What does expatriate mean? Who gets described as an expatriate rather than a migrant? And why do such distinctions matter? Following the expatriate explores these questions by tracing the postcolonial genealogy of the category expatriate from mid-twentieth-century decolonisation to current debates about migration, and examining the current stakes of debates about expatriates. As the book shows, the question of who is an expatriate was as hotly debated in 1961 as it is today. Back then, as now, it was entangled in the racialised, classed and gendered politics of migration and mobility. Combining ethnographic and historical research, the book discusses uses of the expatriate across academic literature, corporate management and international development practice, personal memory projects, and urban diaspora spaces in The Hague and Nairobi. It tells situated stories about the category’s making and remaking, its contestation and the lived experience of those labelled expatriate. By attending to racialised, gendered and classed struggles over who is an expatriate, the book shows that migration categories are at the heart of how intersecting material and symbolic social inequalities are enacted today. Any project for social justice thus needs to dissect and dismantle categories like the expatriate, and the book offers innovative analytical and methodological strategies to advance this project.
Since the late 1990s, IHRM literature has noted a diversification of international work and identified a range of alternatives to the ‘traditional expatriate’. Among them, ‘self-initiated expatriates’ are the most widely studied, while ‘inpatriates’ are distinguished from expatriates by their opposite directionality of movement (from subsidiary to headquarters), and debate has arisen over whether (self-initiated) expatriates are ‘migrants’ or not. This chapter interrogates these new categories of IHRM literature and the debates about them, and
the International Centre.
Ed, British citizen living in The Hague, interview, 2021
The Expatriate Archive Centre (EAC) is centrally located in The Hague's Archipelbuurt neighbourhood, with its wide avenues and beautiful late nineteenth-century buildings. Here, down a quiet side street and through a door flanked by roses, visitors are led into the bright and welcoming front room of the archive. This archetypically Dutch facade harbours a trove of
highly dispersed concern. This system of migratory management came under pressure by the 1990s, and this chapter examines how the Shell expatriate changed at the turn of the millennium. In doing so, it also traces the broader fashioning of neoliberal elite migration and its ideological ideal-type: the transnational professional, commanding a global consciousness and skill set, self-directed and flexible, at home in the world.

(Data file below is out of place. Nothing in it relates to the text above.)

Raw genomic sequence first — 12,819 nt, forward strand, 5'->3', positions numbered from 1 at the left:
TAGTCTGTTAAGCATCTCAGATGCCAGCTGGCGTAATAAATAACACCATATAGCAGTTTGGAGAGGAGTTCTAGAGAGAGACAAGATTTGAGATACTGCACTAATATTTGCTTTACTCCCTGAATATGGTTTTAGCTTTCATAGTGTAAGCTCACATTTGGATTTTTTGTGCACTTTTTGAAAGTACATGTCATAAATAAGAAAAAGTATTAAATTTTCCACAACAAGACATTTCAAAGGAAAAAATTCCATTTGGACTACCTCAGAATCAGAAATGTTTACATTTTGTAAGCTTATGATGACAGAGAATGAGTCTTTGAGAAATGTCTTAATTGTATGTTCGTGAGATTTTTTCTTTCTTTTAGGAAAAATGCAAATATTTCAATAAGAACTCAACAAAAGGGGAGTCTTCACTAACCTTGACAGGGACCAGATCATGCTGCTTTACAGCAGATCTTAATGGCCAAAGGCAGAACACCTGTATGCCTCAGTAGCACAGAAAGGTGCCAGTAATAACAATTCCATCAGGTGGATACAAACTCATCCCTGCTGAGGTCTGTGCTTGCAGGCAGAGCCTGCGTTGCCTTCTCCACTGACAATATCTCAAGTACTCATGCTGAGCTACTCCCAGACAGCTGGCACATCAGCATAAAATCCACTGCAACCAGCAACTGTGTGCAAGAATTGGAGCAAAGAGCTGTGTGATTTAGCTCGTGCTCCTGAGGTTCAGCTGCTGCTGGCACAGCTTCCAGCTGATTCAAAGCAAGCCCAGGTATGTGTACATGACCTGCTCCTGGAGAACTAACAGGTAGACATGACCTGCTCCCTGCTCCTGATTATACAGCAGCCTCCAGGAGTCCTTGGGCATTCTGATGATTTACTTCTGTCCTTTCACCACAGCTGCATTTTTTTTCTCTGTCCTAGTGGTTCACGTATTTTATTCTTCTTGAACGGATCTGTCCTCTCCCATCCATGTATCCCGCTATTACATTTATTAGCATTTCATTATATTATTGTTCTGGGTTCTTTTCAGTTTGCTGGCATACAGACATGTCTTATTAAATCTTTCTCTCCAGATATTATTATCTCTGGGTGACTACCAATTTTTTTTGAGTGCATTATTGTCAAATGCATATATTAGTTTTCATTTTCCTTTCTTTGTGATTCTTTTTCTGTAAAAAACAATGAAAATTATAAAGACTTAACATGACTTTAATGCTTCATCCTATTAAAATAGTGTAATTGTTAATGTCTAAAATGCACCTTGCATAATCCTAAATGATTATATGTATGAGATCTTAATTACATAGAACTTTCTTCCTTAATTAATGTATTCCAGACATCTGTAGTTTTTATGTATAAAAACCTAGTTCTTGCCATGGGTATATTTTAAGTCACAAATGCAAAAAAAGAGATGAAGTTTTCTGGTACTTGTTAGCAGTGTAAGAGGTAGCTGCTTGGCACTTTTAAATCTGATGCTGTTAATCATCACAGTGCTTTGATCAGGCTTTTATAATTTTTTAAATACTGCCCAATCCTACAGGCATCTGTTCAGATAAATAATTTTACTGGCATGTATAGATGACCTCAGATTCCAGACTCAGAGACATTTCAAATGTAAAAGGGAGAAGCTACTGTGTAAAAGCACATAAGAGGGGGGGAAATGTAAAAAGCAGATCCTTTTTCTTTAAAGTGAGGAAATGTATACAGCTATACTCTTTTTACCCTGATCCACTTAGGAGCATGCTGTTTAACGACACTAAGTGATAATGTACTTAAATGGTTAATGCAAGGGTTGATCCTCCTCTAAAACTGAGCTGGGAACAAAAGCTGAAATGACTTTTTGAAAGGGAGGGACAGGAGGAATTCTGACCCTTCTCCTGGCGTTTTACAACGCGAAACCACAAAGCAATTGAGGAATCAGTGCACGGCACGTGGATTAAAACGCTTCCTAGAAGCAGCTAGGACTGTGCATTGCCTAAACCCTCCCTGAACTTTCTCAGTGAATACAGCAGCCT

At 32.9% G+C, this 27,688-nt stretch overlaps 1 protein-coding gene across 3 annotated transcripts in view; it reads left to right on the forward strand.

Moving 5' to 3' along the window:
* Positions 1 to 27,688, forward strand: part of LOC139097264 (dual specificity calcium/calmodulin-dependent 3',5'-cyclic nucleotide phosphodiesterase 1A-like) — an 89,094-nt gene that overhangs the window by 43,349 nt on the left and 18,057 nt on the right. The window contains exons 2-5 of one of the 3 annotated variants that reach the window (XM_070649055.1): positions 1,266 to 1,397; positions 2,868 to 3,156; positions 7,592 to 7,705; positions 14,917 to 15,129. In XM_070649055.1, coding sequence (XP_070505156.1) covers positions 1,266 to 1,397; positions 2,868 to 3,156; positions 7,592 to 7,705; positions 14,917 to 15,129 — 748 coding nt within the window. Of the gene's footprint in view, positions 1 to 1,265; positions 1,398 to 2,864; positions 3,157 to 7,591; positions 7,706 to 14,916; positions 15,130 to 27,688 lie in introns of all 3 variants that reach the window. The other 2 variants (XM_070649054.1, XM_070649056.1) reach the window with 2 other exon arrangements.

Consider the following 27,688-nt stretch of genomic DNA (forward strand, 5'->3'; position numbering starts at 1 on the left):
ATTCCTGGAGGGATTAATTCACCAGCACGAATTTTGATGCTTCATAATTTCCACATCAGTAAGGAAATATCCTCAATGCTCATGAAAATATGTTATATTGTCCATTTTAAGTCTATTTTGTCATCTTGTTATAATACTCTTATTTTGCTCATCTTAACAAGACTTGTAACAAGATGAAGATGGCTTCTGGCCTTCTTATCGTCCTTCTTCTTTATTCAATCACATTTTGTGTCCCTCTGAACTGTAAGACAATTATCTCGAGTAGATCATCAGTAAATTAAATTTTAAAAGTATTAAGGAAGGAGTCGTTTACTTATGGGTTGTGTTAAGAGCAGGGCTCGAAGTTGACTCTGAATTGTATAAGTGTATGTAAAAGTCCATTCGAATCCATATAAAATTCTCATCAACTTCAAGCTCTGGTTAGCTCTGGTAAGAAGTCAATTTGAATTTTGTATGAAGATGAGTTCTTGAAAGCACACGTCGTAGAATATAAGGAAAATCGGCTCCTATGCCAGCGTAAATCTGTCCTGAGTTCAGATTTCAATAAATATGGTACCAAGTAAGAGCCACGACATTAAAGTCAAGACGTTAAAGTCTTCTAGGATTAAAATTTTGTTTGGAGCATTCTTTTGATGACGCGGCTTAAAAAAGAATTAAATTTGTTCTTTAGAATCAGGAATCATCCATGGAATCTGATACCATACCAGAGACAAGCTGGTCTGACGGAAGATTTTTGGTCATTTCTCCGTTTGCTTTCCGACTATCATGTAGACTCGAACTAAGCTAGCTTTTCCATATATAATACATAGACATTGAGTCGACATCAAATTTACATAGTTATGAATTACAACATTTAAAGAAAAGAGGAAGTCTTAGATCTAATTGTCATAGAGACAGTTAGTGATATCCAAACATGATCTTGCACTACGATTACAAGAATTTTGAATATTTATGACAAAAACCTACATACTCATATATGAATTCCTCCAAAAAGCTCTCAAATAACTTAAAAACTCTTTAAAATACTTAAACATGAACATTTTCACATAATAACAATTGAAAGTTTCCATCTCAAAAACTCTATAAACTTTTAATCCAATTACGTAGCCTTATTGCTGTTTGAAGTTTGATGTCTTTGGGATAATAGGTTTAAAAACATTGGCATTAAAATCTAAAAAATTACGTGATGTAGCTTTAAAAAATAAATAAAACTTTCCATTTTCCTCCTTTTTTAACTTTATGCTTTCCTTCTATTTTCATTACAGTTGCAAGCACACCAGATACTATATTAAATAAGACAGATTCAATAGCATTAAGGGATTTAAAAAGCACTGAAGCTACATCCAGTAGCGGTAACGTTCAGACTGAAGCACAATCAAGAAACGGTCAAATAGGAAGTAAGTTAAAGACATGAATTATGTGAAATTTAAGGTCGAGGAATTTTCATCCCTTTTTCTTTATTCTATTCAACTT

The Shell model: family migration and management
The Group emerged in 1907 from the merger of the Royal
From studying expatriates to studying the category expatriateExpatriates are primarily researched in international human resource management (IHRM) literature and migration studies, two well-established and diverse yet largely separate academic fields. IHRM literature has studied organisational migrants under the rubric of the expatriate since at least the 1960s. Given this historical depth and its volume of publications, IHRM can be seen as the main academic field producing knowledge on expatriates. The principal focus is
certainly share the same fate.
, Management of Personnel Quarterly
In international business, the expatriate is often taken to denote an ‘intracompany assignee’, transferred abroad by their multinational employer for a number of years. Researching these
‘Tarzan is an expatriate’, caricaturing expatriates in East and Central Africa. His expatriate is self-important, obnoxious and, by definition, white in a black country as ‘the old order does not alter, the revolutions change nothing and still to be white is to be right’ (Theroux 1967 :19). Theroux's article documents the persistence of white privilege in post-colonial East Africa and shows the category expatriate to be key to this articulation of whiteness. His scathing commentary is still echoed today. As Fechter ( 2007 :2) writes, ‘the words “colonial” and
In August 1961, at the eve of Kenyan independence, two colonial civil servants, B. D. Pinto and A. J. D’Cunha, wrote in protest to the Chief Secretary of the Colony and Protectorate of Kenya. They decried years of discriminatory treatment of ‘Asian’ civil servants at the hands of the colonial government, which now culminated in being denied the status of expatriate.
As they wrote,
And now to crown it all the term ‘Expatriate
institutionalised inequalities of mobility regimes that often work by logics other than the meritocratic ones professed. Migration categories carry these tensions. They are not technical or neutral but historically produced by and productive of broader power formations. After all, fundamental to the differential treatment of people is their divisioning in such a way that their differential treatment can be justified. Historical inequalities are encapsulated in the potent if not uncontested conceptual disambiguation of the expatriate from its various local and migrant Others in
In 2016, I spent five months in Nairobi to find out how a category like the expatriate is generated and generative in a particular urban setting. To do so, I ethnographically ‘followed’ the category in urban space: I explored who used the category and what expatriate meant to different people, who (was) identified as an expat and how it was narrated, embodied and challenged; what forms of belonging, community and social relations the category engendered; and how it was realised sociospatially. I found expatriate to be a performative and embodied category that was